Go places with the gift of argument - Advices Billy Martin, Senior Partner, Blank Rome, Washington, DC
by Regan Morris
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During a summer break from Howard University, William R. "Billy" Martin was driving in his hometown of Pittsburgh when he was rear-ended by a guy in a flashy Porsche. Fortunately, no one was injured in the crash, but Martin was livid. He jumped from his car and argued with the offending driver.
"The driver started smiling and said, 'What do you do?' I told him I was an undergraduate student thinking of going to business school," Martin said. "He was a lawyer. And he said, 'The way you argue, you should consider law school.'"
The lawyer paid for the damage to Martin's car and showed him around his small law firm, explaining how he worked. Martin was intrigued. When he graduated from Howard, he accepted a scholarship to study law at the University of Cincinnati.
Now a partner with Blank Rome in Washington, Martin was ranked fourth on the Washingtonian's 2004 list of top lawyers in Washington, DC. Martin is a seasoned trial attorney with a practice that is about 65 percent criminal and 35 percent civil. He has argued civil and criminal cases before federal and state courts throughout the country and is perhaps best known for representing famous athletes, Monica Lewinsky's mother, and Chandra Levy's parents. Martin, 55, has handled numerous white-collar investigations and spent 15 years as an Assistant U.S. Attorney in various cities.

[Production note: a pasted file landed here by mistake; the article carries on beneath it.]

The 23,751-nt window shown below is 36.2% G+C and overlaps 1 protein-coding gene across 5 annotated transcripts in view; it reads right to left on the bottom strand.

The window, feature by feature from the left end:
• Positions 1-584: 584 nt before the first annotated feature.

Working for the government is an invaluable way to gain trial experience, he said. After law school, Martin joined the City of Cincinnati as an Assistant City Prosecutor and a few years later became an Assistant United States Attorney in the Southern District of Ohio. He became Special Attorney in the Organized Crime Strike Force in San Francisco before moving to Washington in 1980 as an Assistant United States Attorney for the District of Columbia. The DC post is unique because attorneys there handle both state and federal crimes, perfect training for Martin's future criminal practice.
"You had a lot of discretion, a lot of authority as a young AUSA," Martin said. "I probably had 20 to 25 trials under my belt before I was 30. That's a lot of experience."
When young attorneys come to Blank Rome looking for jobs, Martin often advises them to get some government experience first.
"We encourage associates here to try to get experience either as an AUSA or as securities SEC litigators or other governmental agencies before they come so that we're really comfortable sending them into the room with us," he said. "People come here for job interviews, and they wonder, 'If I wanted to do something that would really help my status, what is it?' Well, we like to hire and train our own, but sometimes we do lateral hires for specific needs. We like to look at people who can show they have the experience and can pick up a file and really help us."